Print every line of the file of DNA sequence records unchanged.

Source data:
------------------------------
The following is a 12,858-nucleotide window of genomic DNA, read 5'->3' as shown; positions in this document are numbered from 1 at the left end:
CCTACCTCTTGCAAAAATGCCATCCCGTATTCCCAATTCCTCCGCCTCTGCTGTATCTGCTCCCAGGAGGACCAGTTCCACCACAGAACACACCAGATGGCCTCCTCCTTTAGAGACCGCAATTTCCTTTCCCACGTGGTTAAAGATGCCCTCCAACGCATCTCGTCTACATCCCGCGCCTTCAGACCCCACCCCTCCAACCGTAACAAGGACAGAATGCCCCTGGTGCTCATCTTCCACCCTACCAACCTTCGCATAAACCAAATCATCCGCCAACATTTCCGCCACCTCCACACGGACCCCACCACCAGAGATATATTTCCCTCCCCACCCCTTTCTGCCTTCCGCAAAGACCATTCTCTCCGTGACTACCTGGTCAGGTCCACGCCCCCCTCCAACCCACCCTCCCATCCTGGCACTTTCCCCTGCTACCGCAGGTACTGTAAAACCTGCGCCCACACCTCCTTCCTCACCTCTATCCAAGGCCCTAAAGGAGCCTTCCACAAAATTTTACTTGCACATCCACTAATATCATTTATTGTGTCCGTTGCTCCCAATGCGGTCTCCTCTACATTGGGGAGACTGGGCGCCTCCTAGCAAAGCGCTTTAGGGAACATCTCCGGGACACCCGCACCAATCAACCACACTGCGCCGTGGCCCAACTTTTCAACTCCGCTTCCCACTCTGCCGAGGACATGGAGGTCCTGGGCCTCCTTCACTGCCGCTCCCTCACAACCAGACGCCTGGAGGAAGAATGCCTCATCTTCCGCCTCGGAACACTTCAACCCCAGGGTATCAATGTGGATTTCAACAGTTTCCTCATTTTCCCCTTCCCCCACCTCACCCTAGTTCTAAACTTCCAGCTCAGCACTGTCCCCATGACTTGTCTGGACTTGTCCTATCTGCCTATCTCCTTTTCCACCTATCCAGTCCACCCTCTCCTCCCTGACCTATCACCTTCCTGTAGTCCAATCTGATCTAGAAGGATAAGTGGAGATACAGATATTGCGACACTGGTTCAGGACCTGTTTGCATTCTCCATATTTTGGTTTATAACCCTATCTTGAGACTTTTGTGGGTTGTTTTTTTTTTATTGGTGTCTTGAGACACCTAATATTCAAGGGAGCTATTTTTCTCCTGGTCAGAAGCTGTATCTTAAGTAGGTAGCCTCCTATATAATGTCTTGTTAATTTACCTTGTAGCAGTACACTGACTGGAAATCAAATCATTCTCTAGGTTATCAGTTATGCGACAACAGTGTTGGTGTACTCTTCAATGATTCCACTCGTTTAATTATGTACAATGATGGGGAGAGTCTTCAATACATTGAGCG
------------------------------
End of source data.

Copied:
The following is a 12,858-nucleotide window of genomic DNA, read 5'->3' as shown; positions in this document are numbered from 1 at the left end:
CCTACCTCTTGCAAAAATGCCATCCCGTATTCCCAATTCCTCCGCCTCTGCTGTATCTGCTCCCAGGAGGACCAGTTCCACCACAGAACACACCAGATGGCCTCCTCCTTTAGAGACCGCAATTTCCTTTCCCACGTGGTTAAAGATGCCCTCCAACGCATCTCGTCTACATCCCGCGCCTTCAGACCCCACCCCTCCAACCGTAACAAGGACAGAATGCCCCTGGTGCTCATCTTCCACCCTACCAACCTTCGCATAAACCAAATCATCCGCCAACATTTCCGCCACCTCCACACGGACCCCACCACCAGAGATATATTTCCCTCCCCACCCCTTTCTGCCTTCCGCAAAGACCATTCTCTCCGTGACTACCTGGTCAGGTCCACGCCCCCCTCCAACCCACCCTCCCATCCTGGCACTTTCCCCTGCTACCGCAGGTACTGTAAAACCTGCGCCCACACCTCCTTCCTCACCTCTATCCAAGGCCCTAAAGGAGCCTTCCACAAAATTTTACTTGCACATCCACTAATATCATTTATTGTGTCCGTTGCTCCCAATGCGGTCTCCTCTACATTGGGGAGACTGGGCGCCTCCTAGCAAAGCGCTTTAGGGAACATCTCCGGGACACCCGCACCAATCAACCACACTGCGCCGTGGCCCAACTTTTCAACTCCGCTTCCCACTCTGCCGAGGACATGGAGGTCCTGGGCCTCCTTCACTGCCGCTCCCTCACAACCAGACGCCTGGAGGAAGAATGCCTCATCTTCCGCCTCGGAACACTTCAACCCCAGGGTATCAATGTGGATTTCAACAGTTTCCTCATTTTCCCCTTCCCCCACCTCACCCTAGTTCTAAACTTCCAGCTCAGCACTGTCCCCATGACTTGTCTGGACTTGTCCTATCTGCCTATCTCCTTTTCCACCTATCCAGTCCACCCTCTCCTCCCTGACCTATCACCTTCCTGTAGTCCAATCTGATCTAGAAGGATAAGTGGAGATACAGATATTGCGACACTGGTTCAGGACCTGTTTGCATTCTCCATATTTTGGTTTATAACCCTATCTTGAGACTTTTGTGGGTTGTTTTTTTTTTATTGGTGTCTTGAGACACCTAATATTCAAGGGAGCTATTTTTCTCCTGGTCAGAAGCTGTATCTTAAGTAGGTAGCCTCCTATATAATGTCTTGTTAATTTACCTTGTAGCAGTACACTGACTGGAAATCAAATCATTCTCTAGGTTATCAGTTATGCGACAACAGTGTTGGTGTACTCTTCAATGATTCCACTCGTTTAATTATGTACAATGATGGGGAGAGTCTTCAATACATTGAGCG